Readers of Martha Stewart Living
generally fall into two categories: those who take the time to tie each canapé with a single chive, and those who don't. The first category boasts a wide range of personality types, from the house-proud wannabes who delight in stiching fine calligraphic ornaments onto their freshly-pressed linens, to the earnest artisans who make grape arbors from hand-crafted coat hangers, to those annoyingly happy people who effortlessly produce lakeside feasts for 75 or so of their closest friends.
My reaction to these sorts of people typically vascillates between envy and exasperation. Flipping through the monthly magazine, I gaze wearily at the jauntily positioned citronella candles, the robust platters of sizzling seafood, the tow-headed children giddily ingesting fresh-from-the-oven fruit cobblers, the overflowing buckets of just-picked dahlias adding just a soupçon
of country air.
Let me just add that I live in the country, where the air is pretty much soupçon-free, save for the sheetrock dust that penetrates every centimeter of breathing space. Seeking morning sustenance, our own children spent the better part of last winter having to put their parkas on over their pajamas to even enter their kitchen which was, for a time, only accessible by an outside back door.
Yes, we are living proof that construction (otherwise known as a redesign in your own home
) can ricochet through your life, gathering more dust than dahlias. We began on the first of June, 2003 over a year ago and we're still not finished.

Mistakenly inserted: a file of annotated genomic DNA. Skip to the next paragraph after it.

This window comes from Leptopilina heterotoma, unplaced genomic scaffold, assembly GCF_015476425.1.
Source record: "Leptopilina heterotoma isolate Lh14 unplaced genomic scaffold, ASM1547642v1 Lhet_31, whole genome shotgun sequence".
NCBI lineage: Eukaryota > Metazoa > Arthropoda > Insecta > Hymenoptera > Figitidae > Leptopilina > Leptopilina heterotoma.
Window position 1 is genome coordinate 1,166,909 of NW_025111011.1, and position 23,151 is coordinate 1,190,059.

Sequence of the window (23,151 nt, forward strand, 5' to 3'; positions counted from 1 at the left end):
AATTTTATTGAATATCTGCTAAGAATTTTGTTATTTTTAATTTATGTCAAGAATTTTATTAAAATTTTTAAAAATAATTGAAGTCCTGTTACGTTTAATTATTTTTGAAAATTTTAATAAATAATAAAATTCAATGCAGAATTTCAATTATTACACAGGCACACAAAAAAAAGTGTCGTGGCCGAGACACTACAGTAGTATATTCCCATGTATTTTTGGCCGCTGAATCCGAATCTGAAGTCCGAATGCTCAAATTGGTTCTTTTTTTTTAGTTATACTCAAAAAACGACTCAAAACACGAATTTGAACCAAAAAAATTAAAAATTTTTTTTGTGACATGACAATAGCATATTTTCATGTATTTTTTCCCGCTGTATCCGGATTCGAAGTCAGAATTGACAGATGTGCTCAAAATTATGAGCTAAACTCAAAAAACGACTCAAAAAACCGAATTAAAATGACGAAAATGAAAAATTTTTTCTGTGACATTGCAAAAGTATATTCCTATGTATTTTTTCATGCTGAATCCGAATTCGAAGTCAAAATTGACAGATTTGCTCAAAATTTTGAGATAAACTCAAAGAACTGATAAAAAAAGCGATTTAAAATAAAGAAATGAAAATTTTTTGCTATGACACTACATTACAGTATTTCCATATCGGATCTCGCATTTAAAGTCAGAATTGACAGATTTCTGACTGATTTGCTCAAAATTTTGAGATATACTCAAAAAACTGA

It's a bad thing.
Yet beyond the obvious the mess and the expense and the innumerable delays journalistic integrity (and, well, shame) obliges me to confess that it is the design
of this kitchen that is perhaps most of all to blame. This is, after all, the kitchen of two designers who rarely agree on anything, let alone where the faucets should go. Real chefs would likely classify ours as an anorexic kitchen: in other words, it looks great, but can you cook
Arguably, an insatiable quest for perfection might be said to characterize not only most anorexics but most designers, too. Celebrity cooking goddess Lyn Hall confessed in last week's Guardian
that her worst experience by far working as a personal chef was being faced with a minimalist kitchen. "It was design gone mad," reports Hall. "A long steel slab, hidden knobs, all the appliances behind white cupboards that had to be kept closed as the hostess had Terence Conran coming to dinner and wanted everything perfect."
If minimalism run amok is one example of design gone mad, then surely Martha Stewart's fall from grace, due to a poor moment of judgment regarding a stock tip, represents another. Today is the day that Martha is to be arraigned in Manhattan, and while much is being speculated about her sentencing ("house arrest" takes on rather a different meaning in Martha's case) I've been thinking about the design ramifications of her imminent incarceration. Sure, her eponymous empire will continue the magazines, the TV reruns, the fabric and paint and recipes but where will a nation of design-challenged innocents turn if their guru is behind bars?
In an age of anorexic kitchen design, let us remember that we have Martha to thank for reminding us that design can also mean indulgence: sloppy and homsespun, her design philosophy is all about comfort and reassurance; about do it yourself and re-use; about dessert and naps and fifteen uses for old handkerchiefs. Sure, some of it is really lame: design, as most of us would likely characterize it, has little use for decorative lampshades made from mosaics of felt scraps. But if you think about the perceived value of design outside our profession, it is equally true that design has become a household word and an achievable goal thanks to Martha Stewart's ambitious efforts (fulfilled, of course, by the legion of experts on her payroll) to make design real.
In terms of content and intellectual value, it may just be the most egregious example of Design Gone Mad that any of us can think of. But at the end of the day, you have to admit: it's probably a good thing.